Wednesday, 15 February 2012

The Riddle of the Sands - Erskine Childers

This book was described as one which 'never loses pace' by the Independent on Sunday. It's fairly accurate, the book doesn't ever lose pace, it does however take a while to pick it up. I think it was around Chapter 12 before I felt that there was any progression within the story.

I felt that while the earlier chapters were necessary to the plot they could have been combined to increase the speed of it; for example the first Chapter describes Carruthers receiving a letter from Davies, and in the second he collects some items which he was asked to bring. If I'd been using my dad's 50 page rule this book would have been gone before it reached the good bits, and I think that's a shame.

My other criticism of this novel is that it has too many technical details for my taste. They are relevent to the story but I don't think there really needed to be so many... This is just personal preference, I'm sure the details would appeal to many men and boys, especially those from the era in which it was written. However it's definately possible to tell it was written by someone who, like Davies, is an enthusiast.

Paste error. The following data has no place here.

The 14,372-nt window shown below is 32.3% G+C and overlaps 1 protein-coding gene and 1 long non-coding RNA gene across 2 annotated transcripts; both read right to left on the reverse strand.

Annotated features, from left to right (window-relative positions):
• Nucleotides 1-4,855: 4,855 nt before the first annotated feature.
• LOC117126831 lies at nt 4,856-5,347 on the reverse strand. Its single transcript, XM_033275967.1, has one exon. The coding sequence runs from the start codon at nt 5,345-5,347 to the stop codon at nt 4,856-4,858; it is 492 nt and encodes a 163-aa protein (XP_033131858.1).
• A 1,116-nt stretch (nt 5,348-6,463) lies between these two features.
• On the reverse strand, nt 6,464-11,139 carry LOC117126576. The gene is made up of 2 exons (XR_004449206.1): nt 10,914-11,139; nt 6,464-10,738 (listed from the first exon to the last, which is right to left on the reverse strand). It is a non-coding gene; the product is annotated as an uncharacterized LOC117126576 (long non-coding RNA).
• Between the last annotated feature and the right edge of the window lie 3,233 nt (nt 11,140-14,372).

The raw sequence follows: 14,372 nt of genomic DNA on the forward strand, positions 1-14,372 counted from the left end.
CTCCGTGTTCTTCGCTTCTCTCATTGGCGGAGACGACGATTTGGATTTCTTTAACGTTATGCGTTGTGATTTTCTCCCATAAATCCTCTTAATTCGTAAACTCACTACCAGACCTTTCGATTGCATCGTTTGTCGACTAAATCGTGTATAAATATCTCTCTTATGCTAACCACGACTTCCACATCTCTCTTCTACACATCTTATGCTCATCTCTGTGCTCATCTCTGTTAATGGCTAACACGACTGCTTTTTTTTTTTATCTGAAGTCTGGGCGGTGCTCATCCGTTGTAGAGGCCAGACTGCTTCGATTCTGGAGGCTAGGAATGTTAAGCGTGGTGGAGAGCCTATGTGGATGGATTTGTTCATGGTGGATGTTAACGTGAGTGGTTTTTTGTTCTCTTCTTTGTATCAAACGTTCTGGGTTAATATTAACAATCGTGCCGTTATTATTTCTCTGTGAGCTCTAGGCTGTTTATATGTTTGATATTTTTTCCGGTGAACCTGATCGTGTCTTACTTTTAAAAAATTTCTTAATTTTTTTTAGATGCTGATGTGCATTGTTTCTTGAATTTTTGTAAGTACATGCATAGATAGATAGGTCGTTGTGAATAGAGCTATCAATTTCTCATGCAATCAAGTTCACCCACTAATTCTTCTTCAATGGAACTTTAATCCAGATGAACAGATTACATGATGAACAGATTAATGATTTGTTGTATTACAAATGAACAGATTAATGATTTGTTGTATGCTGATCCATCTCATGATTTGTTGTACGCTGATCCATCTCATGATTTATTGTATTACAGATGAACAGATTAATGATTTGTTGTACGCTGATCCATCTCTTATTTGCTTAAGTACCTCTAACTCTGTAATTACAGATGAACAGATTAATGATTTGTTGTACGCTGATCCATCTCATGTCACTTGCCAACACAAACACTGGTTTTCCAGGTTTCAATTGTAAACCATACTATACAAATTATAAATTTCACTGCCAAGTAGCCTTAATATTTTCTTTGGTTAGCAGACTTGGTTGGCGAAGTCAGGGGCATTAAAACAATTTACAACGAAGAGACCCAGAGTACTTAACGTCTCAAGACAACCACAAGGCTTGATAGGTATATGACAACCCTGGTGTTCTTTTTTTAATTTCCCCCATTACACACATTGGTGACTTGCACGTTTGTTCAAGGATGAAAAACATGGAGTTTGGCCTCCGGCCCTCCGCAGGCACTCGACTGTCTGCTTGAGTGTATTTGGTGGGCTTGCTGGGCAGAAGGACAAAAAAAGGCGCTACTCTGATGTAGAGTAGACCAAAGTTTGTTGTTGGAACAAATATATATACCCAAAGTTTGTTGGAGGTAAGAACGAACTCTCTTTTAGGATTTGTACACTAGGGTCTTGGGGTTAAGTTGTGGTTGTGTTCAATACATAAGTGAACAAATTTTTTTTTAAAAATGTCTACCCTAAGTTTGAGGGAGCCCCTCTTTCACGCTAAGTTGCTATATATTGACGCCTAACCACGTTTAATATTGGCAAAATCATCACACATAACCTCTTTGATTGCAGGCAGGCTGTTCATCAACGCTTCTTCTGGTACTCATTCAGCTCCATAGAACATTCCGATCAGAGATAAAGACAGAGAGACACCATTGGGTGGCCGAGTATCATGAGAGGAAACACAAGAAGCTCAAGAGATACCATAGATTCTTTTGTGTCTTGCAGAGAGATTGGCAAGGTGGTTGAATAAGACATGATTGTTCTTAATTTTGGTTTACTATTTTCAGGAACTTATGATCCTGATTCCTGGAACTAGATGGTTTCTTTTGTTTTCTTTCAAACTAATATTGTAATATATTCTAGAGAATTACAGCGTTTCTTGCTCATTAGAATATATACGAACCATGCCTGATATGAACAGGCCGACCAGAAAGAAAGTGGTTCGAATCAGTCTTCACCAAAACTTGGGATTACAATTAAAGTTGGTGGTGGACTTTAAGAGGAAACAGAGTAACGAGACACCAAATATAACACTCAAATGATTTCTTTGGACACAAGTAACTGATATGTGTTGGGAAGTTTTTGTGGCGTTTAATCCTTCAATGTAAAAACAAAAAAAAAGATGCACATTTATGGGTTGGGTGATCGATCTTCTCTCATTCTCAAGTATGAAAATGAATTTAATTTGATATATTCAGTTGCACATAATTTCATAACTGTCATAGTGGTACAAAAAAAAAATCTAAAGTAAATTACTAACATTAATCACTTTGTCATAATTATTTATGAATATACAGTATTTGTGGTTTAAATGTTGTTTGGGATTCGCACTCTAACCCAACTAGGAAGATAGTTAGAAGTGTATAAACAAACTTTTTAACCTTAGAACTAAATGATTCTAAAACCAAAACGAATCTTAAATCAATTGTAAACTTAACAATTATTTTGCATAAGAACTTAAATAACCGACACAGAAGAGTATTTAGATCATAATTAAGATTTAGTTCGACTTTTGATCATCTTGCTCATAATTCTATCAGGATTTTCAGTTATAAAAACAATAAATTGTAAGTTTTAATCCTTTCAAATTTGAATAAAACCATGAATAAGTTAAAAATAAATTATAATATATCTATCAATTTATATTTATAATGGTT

I really enjoyed this book, once it gained pace. I became involved with the characters and because of the emotions I felt for them felt that the ending was a bit too abrupt, I would have liked to have eased out.  I think to have made it perfect for me I would have needed a few more chapters at the end and a few less at the beginning.


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